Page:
The only reason Bunning is in the Senate at all is because he was, in Robert Byrd's hilarious dismissal, "a great baseball man." (Robert Byrd was actually a freshman senator when Jim Bunning pitched his perfect game. As a thought experiment, imagine it's the year 2050, and a doddering Sherrod Brown gets into a shouting match with Senator Buehrle. That is basically what happened.)
Bunning, a Hall of Famer and two-term Senator is the most accomplished politician to come out of baseball, and the greatest baseball player to make a significant mark in politics (aside from Castro).
His closest equivalent in the modern era is probably the former Knicks great and presidential candidate Bill Bradley—the difference being that Bradley is a legitimately brilliant thinker and served three distinguished terms in the senate. (Links between football and politics are, alas, the subject for another blog post.)
Bunning was elected to the Hall of Fame in 1996, by the Veteran's Committee, after missing out during his 15 years on the official ballot—in the weak year of 1988, his 12th year on the ballot and during his first term in Congress, he was just four votes shy of induction, though his totals declined in subsequent years. He is, objectively, a pretty borderline Hall of Famer, who probably benefitted from being a mainstay in a league with more media attention and half as many teams.
Baseball-Reference lists, among the pitchers with careers most similar to Bunning's, Mickey Lolich and Luis Tiant, two exceptionally memorable, occasionally brilliant hurlers without enough sustained stretches of greatness; long-lived pretty-good pitchers like Rick Reuschel and Jerry Koosman; and borderline Hall of Famers Catfish Hunter and Don Drysdale.
Bunning won 20 games as a 25-year-old, pitched a no-hitter and twice led the league in strikeouts; he was the best pitcher in the AL in 1960 while going 11-14 for a bad team. After a down year in 1963, he was a 31-year-old with a career win-loss record of 118-87, accumulated for a consistently mediocre Tigers team. In December of 1963, the Tigers traded Bunning to the Philadelphia Phillies, and he spent the next four years as one of the best pitchers in the National League—coincidentally, or perhaps not, leading the league in hit batsmen all four years. (He was mediocre or worse after that in brief stints with the Pirates, Dodgers, and Phillies again.)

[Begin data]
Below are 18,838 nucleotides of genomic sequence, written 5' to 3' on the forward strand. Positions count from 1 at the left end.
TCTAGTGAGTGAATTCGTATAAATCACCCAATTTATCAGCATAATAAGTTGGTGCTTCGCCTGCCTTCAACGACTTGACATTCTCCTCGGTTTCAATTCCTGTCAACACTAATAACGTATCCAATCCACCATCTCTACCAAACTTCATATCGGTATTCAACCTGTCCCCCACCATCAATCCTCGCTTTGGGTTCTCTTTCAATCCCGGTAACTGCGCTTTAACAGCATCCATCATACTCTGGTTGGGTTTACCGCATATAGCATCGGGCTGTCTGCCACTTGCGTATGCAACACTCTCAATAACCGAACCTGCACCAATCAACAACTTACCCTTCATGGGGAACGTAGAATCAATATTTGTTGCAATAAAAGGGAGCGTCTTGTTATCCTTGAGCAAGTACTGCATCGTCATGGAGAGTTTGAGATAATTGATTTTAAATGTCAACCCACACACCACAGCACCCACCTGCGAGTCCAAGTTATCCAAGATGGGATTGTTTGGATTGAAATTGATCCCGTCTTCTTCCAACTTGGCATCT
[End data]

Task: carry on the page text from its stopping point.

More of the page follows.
In 1964, the Phillies notoriously lost ten games straight in late September, blowing a lead that had stood at 6 1/2 games with 12 to play. During the streak, Phillies manager Gene Mauch panicked, starting his ace, Bunning, three times in a single week—Bunning lost all three games as the Cardinals overtook the Phils to win the pennant, and then beat the Yankees in seven games.
During the late 50s, when he was with the Tigers, Bunning struck out Ted Williams more than any other pitcher; in his memoir Ball Four (as a Wonkette commenter pointed out the last time Bunning was in the news), the former pitcher Jim Bouton tells this story:
In the bullpen tonight Jim Pagliaroni was telling us how Ted Williams, when he was still playing, would psyche himself up for a game during batting practice, usually early practice before the fans or reporters got there.
He’d go into the cage, wave his bat at the pitcher and start screaming at the top of his voice, “My name is Ted fucking Williams and I’m the greatest hitter in baseball.”
He’d swing and hit a line drive.
“Jesus H. Christ Himself couldn’t get me out.”
And he’d hit another.
Then he’d say, “Here comes Jim Bunning. Jim fucking Bunning and that little shit slider of his.”
“He doesn’t really think he’s gonna get me out with that shit.”
“I’m Ted fucking Williams.”